Photograph by Museum Associates/LACMA
Museums no longer compete for art. They compete for architects, since the art on the walls is often less esteemed than the walls themselves. Building a flying steel-and-concrete bird by Santiago Calatrava, a shattered box by Zaha Hadid, or a handcoined chain-mail wall by Jacques Herzog and Pierre de Meuron can lend a museum an air of importance well beyond the scope of its holdings. The new digs are certain to attract the global Kultur class and a flock of critics, whose hard currency and opinions add up to soaring attendance and swelling coffers.
So when it was announced that Renzo Piano, the meticulously elegant yet always understated museum specialist, had been commissioned to design the Broad Contemporary Art Museum at the Los Angeles County Museum of Art, it was clear that bold expressionism or dicey experimentalism were out. A high-octane, commercialized destination wasn’t in the offing. Piano’s work is subtle and concise but rarely an advertisement for itself. After the collapse of the brash 2001 plan by Rem Koolhaas to demolish all but two of the existing buildings and replace them with a Mylar-tented dirigible that radically reenvisioned how museums should display art, LACMA was going to play it safe.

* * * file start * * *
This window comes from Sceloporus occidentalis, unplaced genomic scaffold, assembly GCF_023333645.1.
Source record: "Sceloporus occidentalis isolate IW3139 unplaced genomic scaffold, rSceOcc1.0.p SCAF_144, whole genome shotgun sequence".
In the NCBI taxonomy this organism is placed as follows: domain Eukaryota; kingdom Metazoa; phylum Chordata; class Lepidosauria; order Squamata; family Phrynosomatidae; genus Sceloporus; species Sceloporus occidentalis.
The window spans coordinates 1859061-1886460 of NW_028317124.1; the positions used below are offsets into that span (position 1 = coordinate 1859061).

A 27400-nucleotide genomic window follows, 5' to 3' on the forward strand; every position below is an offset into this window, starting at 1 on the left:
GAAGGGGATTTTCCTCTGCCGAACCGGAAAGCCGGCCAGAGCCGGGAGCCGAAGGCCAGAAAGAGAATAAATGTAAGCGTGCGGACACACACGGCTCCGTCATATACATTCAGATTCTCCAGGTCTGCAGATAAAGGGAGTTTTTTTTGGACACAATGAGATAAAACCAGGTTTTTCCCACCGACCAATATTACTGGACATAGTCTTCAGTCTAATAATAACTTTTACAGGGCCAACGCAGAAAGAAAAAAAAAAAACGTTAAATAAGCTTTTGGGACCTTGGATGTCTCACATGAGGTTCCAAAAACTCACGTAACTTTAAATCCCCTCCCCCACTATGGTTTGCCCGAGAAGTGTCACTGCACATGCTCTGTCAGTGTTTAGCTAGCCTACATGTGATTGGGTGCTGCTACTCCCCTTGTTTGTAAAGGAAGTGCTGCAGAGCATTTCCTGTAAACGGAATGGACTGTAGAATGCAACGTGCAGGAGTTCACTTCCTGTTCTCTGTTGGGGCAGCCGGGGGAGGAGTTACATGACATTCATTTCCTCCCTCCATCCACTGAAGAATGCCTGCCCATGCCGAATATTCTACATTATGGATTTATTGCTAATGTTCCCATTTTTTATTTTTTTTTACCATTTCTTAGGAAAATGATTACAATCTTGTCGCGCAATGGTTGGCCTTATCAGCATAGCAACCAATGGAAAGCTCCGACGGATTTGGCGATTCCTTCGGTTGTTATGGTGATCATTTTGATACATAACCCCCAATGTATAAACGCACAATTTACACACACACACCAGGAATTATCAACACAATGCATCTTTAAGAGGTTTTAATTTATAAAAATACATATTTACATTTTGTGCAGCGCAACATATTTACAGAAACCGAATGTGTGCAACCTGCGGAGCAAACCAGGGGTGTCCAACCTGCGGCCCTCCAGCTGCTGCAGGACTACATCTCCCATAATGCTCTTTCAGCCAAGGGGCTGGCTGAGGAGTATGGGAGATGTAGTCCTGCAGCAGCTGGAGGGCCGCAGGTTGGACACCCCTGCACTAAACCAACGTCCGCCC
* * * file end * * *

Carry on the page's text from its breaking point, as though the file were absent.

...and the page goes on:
That’s exactly what it’s done, which is both refreshing and disappointing. Refreshing because Piano’s restraint, refinement, and love of natural light make for great museum interiors, and the new upper-tier galleries are no exception. Disappointing because BCAM may be the architect’s least successful American museum building. The interior spaces are for the most part bland, and the exterior lacks the kind of presence and cultural oomph that Wilshire Boulevard—and Los Angeles—needs from its premier cultural establishment. At times the lackluster Wilshire facade looks more like the backside of a movie theater than the front of a major architectural work in the heart of a busy metropolis. On Wilshire, the true, linear downtown of Los Angeles, it seems like one more oversight, one more missed opportunity for greatness on the street that is the spine of the city.
You can understand why the new wing isn’t meant to bellow out a new identity for LACMA. The building is an annex, the greatly diminished remnant of the earlier plan to overhaul the museum, from reorganizing the cluster of confusing gallery spaces to tearing off the prisonlike facade. When those ambitions fizzled, the notoriously imperious art collector and opinionated architecture patron Eli Broad announced that he was putting up $50 million for a building that would house the works he’d voraciously amassed—then declined to donate them. This time, however, there was no competition. The 70-year-old Italian-born Piano has been described as America’s default museum architect; he was at work on the Whitney Museum and the Morgan Library in Manhattan, the Isabella Stewart Gardner Museum in Boston, the Art Institute of Chicago, the High Museum in Atlanta, and the California Academy of Sciences in San Francisco when he was summoned by Broad.